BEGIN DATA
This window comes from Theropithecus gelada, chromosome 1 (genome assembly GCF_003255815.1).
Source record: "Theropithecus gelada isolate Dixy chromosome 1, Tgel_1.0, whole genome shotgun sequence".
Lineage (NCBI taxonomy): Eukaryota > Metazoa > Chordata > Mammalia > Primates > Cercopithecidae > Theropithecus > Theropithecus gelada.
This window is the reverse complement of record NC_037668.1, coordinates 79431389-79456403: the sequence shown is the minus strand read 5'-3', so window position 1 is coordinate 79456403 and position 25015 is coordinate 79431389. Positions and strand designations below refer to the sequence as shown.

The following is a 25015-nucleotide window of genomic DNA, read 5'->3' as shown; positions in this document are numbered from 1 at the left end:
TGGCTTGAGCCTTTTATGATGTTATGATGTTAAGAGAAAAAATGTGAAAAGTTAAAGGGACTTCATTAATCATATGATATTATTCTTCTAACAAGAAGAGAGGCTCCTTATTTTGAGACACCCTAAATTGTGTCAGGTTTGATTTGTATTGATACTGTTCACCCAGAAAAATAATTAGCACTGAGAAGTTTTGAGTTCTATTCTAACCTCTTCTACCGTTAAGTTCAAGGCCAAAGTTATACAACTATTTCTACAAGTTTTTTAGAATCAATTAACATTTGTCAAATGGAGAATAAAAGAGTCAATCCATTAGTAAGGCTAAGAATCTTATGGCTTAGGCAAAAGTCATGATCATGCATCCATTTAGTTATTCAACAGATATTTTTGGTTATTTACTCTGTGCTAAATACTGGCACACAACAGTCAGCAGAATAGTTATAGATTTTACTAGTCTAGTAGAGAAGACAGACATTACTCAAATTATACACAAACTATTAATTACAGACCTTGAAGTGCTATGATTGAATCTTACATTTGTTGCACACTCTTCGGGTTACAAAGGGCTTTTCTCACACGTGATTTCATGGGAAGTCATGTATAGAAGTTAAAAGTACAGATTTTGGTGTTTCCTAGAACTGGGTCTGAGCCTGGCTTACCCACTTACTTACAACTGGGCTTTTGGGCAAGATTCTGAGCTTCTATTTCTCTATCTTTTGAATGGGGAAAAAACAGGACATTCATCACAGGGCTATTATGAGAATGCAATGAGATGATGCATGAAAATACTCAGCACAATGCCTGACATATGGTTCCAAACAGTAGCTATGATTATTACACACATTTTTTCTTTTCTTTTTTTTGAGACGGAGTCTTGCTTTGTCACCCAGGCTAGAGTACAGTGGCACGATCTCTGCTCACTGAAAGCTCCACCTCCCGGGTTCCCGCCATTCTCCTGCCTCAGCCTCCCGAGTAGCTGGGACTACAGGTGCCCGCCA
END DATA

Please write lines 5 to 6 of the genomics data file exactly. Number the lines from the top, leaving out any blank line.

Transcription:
The following is a 25015-nucleotide window of genomic DNA, read 5'->3' as shown; positions in this document are numbered from 1 at the left end:
TGGCTTGAGCCTTTTATGATGTTATGATGTTAAGAGAAAAAATGTGAAAAGTTAAAGGGACTTCATTAATCATATGATATTATTCTTCTAACAAGAAGAGAGGCTCCTTATTTTGAGACACCCTAAATTGTGTCAGGTTTGATTTGTATTGATACTGTTCACCCAGAAAAATAATTAGCACTGAGAAGTTTTGAGTTCTATTCTAACCTCTTCTACCGTTAAGTTCAAGGCCAAAGTTATACAACTATTTCTACAAGTTTTTTAGAATCAATTAACATTTGTCAAATGGAGAATAAAAGAGTCAATCCATTAGTAAGGCTAAGAATCTTATGGCTTAGGCAAAAGTCATGATCATGCATCCATTTAGTTATTCAACAGATATTTTTGGTTATTTACTCTGTGCTAAATACTGGCACACAACAGTCAGCAGAATAGTTATAGATTTTACTAGTCTAGTAGAGAAGACAGACATTACTCAAATTATACACAAACTATTAATTACAGACCTTGAAGTGCTATGATTGAATCTTACATTTGTTGCACACTCTTCGGGTTACAAAGGGCTTTTCTCACACGTGATTTCATGGGAAGTCATGTATAGAAGTTAAAAGTACAGATTTTGGTGTTTCCTAGAACTGGGTCTGAGCCTGGCTTACCCACTTACTTACAACTGGGCTTTTGGGCAAGATTCTGAGCTTCTATTTCTCTATCTTTTGAATGGGGAAAAAACAGGACATTCATCACAGGGCTATTATGAGAATGCAATGAGATGATGCATGAAAATACTCAGCACAATGCCTGACATATGGTTCCAAACAGTAGCTATGATTATTACACACATTTTTTCTTTTCTTTTTTTTGAGACGGAGTCTTGCTTTGTCACCCAGGCTAGAGTACAGTGGCACGATCTCTGCTCACTGAAAGCTCCACCTCCCGGGTTCCCGCCATTCTCCTGCCTCAGCCTCCCGAGTAGCTGGGACTACAGGTGCCCGCCA